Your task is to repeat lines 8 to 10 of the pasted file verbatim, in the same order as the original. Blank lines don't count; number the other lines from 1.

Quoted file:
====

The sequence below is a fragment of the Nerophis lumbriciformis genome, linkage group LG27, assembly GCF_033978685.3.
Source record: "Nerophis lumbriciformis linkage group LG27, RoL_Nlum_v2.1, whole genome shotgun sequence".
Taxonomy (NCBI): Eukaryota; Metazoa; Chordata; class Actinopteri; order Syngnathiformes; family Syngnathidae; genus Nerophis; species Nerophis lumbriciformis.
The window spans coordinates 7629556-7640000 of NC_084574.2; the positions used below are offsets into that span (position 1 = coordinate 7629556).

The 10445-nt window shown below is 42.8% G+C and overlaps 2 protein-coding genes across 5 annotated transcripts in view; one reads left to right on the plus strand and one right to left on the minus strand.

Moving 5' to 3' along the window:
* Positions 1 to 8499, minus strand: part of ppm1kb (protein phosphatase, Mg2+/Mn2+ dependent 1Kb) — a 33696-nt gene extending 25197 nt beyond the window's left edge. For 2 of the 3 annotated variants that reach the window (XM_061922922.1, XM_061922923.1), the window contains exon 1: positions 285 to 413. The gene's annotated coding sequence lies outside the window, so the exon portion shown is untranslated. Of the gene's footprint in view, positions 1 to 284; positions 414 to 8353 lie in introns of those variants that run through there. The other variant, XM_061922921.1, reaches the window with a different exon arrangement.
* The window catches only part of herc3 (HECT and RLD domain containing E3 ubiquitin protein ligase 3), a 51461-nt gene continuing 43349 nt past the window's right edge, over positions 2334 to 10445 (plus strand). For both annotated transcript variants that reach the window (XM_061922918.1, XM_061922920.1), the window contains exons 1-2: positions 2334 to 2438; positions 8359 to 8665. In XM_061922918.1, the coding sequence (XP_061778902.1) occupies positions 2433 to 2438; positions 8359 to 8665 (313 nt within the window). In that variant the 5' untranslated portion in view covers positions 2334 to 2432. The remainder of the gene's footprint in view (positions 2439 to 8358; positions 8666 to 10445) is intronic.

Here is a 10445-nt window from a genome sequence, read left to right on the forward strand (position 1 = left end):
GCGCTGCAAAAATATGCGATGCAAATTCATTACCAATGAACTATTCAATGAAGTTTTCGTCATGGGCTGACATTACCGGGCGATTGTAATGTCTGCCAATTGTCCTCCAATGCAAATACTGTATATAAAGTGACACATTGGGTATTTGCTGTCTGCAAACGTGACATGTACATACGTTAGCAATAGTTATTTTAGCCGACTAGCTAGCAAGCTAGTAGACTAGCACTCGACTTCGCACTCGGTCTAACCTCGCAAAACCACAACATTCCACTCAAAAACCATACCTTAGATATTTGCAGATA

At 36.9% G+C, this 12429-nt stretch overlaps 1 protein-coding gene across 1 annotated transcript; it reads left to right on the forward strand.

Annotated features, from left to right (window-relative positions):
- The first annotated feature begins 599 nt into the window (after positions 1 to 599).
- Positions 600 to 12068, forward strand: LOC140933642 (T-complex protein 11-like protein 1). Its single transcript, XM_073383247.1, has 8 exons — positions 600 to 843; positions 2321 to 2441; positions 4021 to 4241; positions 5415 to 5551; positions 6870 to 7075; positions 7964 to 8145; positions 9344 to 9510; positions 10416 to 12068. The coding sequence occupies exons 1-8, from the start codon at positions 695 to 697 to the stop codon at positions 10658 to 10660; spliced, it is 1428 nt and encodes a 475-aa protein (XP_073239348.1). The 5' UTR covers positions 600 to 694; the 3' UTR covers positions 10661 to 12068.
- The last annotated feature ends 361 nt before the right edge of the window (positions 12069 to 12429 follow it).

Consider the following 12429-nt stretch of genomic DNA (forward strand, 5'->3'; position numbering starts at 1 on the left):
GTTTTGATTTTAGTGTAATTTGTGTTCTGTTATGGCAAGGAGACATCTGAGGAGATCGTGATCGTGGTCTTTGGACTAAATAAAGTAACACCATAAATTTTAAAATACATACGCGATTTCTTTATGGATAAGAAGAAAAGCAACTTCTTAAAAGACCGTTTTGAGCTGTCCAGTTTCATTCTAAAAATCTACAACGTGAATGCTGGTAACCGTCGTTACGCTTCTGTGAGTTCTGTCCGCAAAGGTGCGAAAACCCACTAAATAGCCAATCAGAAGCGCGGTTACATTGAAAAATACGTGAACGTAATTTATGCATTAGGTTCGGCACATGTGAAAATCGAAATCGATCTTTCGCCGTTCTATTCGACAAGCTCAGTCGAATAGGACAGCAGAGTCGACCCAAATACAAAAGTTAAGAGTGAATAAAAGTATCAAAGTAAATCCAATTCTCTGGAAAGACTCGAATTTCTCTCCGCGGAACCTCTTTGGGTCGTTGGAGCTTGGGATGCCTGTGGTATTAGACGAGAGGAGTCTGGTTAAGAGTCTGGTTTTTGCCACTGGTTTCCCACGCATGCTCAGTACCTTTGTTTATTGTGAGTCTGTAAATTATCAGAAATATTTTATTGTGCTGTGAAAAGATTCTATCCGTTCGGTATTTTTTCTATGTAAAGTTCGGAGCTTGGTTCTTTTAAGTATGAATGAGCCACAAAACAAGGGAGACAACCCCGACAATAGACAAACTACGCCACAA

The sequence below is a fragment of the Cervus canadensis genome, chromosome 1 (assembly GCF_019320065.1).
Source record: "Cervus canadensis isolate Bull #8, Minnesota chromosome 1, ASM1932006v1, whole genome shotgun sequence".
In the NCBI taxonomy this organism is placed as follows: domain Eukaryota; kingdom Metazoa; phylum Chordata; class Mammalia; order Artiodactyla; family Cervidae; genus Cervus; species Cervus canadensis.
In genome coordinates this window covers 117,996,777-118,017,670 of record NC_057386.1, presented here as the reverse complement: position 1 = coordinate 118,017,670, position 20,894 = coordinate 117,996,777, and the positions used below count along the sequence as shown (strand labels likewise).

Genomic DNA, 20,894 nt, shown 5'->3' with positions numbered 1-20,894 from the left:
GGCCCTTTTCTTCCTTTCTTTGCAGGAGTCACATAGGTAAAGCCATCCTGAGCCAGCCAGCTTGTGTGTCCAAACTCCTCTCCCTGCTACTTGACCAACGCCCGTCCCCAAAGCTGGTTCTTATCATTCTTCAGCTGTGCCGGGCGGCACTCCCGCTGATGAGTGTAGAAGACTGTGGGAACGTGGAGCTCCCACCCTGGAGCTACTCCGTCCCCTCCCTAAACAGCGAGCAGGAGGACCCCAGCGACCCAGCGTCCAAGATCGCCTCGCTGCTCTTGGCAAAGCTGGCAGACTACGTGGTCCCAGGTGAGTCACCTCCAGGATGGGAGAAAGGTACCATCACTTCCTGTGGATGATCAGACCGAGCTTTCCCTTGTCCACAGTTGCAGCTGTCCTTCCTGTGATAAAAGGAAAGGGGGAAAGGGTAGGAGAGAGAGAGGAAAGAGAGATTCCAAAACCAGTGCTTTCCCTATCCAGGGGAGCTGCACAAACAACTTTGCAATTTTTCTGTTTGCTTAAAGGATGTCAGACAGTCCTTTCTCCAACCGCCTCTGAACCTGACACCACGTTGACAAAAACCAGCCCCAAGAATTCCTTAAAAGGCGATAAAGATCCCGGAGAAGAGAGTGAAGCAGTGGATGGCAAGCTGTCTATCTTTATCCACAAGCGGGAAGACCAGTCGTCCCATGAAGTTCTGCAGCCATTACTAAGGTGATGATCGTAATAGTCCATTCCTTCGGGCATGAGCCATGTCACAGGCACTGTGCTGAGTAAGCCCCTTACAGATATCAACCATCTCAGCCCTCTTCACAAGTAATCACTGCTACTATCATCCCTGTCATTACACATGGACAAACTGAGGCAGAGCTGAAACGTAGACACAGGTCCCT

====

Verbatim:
* The window catches only part of herc3 (HECT and RLD domain containing E3 ubiquitin protein ligase 3), a 51461-nt gene continuing 43349 nt past the window's right edge, over positions 2334 to 10445 (plus strand). For both annotated transcript variants that reach the window (XM_061922918.1, XM_061922920.1), the window contains exons 1-2: positions 2334 to 2438; positions 8359 to 8665. In XM_061922918.1, the coding sequence (XP_061778902.1) occupies positions 2433 to 2438; positions 8359 to 8665 (313 nt within the window). In that variant the 5' untranslated portion in view covers positions 2334 to 2432. The remainder of the gene's footprint in view (positions 2439 to 8358; positions 8666 to 10445) is intronic.

Here is a 10445-nt window from a genome sequence, read left to right on the forward strand (position 1 = left end):
GCGCTGCAAAAATATGCGATGCAAATTCATTACCAATGAACTATTCAATGAAGTTTTCGTCATGGGCTGACATTACCGGGCGATTGTAATGTCTGCCAATTGTCCTCCAATGCAAATACTGTATATAAAGTGACACATTGGGTATTTGCTGTCTGCAAACGTGACATGTACATACGTTAGCAATAGTTATTTTAGCCGACTAGCTAGCAAGCTAGTAGACTAGCACTCGACTTCGCACTCGGTCTAACCTCGCAAAACCACAACATTCCACTCAAAAACCATACCTTAGATATTTGCAGATA